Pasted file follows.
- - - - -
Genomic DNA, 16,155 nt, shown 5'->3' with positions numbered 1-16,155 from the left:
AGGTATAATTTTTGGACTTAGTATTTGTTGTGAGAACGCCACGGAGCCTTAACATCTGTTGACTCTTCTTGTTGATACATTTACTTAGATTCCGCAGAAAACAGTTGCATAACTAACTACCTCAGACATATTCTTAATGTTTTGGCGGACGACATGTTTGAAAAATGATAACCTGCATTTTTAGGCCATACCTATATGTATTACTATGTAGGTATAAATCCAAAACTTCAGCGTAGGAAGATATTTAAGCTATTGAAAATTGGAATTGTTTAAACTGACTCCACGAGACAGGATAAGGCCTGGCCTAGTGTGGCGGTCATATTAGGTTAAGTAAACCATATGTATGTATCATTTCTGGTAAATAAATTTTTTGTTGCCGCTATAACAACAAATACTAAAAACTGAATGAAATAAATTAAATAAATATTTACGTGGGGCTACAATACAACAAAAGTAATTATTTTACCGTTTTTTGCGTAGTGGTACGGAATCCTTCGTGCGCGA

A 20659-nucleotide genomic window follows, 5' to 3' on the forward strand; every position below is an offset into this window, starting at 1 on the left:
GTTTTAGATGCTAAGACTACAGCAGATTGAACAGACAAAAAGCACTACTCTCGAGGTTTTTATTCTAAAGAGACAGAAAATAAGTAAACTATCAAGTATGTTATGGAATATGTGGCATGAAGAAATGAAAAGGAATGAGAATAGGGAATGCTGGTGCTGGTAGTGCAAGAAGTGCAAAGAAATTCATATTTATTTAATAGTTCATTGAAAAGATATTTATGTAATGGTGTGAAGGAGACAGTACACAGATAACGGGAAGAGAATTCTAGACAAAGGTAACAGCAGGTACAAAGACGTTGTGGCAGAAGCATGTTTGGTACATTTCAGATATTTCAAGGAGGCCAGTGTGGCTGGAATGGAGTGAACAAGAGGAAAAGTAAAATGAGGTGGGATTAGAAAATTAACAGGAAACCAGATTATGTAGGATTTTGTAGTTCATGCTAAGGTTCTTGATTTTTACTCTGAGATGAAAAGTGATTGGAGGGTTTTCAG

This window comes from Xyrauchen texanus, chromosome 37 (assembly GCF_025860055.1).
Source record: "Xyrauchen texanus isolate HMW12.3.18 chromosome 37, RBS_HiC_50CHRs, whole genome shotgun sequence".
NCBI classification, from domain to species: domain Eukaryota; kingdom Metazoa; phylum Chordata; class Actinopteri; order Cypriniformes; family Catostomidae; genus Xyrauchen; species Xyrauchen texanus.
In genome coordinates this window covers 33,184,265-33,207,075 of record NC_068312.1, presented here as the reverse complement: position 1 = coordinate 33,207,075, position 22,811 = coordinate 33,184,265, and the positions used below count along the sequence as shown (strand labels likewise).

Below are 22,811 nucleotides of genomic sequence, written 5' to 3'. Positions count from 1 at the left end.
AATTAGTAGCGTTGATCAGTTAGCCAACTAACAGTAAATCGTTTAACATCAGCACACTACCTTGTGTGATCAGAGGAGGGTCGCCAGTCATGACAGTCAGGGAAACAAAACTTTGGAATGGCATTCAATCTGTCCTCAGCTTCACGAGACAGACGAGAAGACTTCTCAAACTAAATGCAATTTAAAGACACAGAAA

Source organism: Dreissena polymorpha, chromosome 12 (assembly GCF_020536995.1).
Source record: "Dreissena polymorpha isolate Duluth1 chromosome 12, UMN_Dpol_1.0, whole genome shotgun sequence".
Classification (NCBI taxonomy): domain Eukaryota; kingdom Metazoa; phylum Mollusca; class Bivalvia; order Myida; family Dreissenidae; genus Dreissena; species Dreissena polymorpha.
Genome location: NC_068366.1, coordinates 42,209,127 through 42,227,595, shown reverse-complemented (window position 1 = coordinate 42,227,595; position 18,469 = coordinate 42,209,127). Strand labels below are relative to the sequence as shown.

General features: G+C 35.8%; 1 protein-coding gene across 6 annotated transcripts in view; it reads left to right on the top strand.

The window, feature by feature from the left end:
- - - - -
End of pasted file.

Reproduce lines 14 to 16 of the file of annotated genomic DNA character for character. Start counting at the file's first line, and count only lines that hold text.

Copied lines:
Genome location: NC_068366.1, coordinates 42,209,127 through 42,227,595, shown reverse-complemented (window position 1 = coordinate 42,227,595; position 18,469 = coordinate 42,209,127). Strand labels below are relative to the sequence as shown.

General features: G+C 35.8%; 1 protein-coding gene across 6 annotated transcripts in view; it reads left to right on the top strand.

The window, feature by feature from the left end: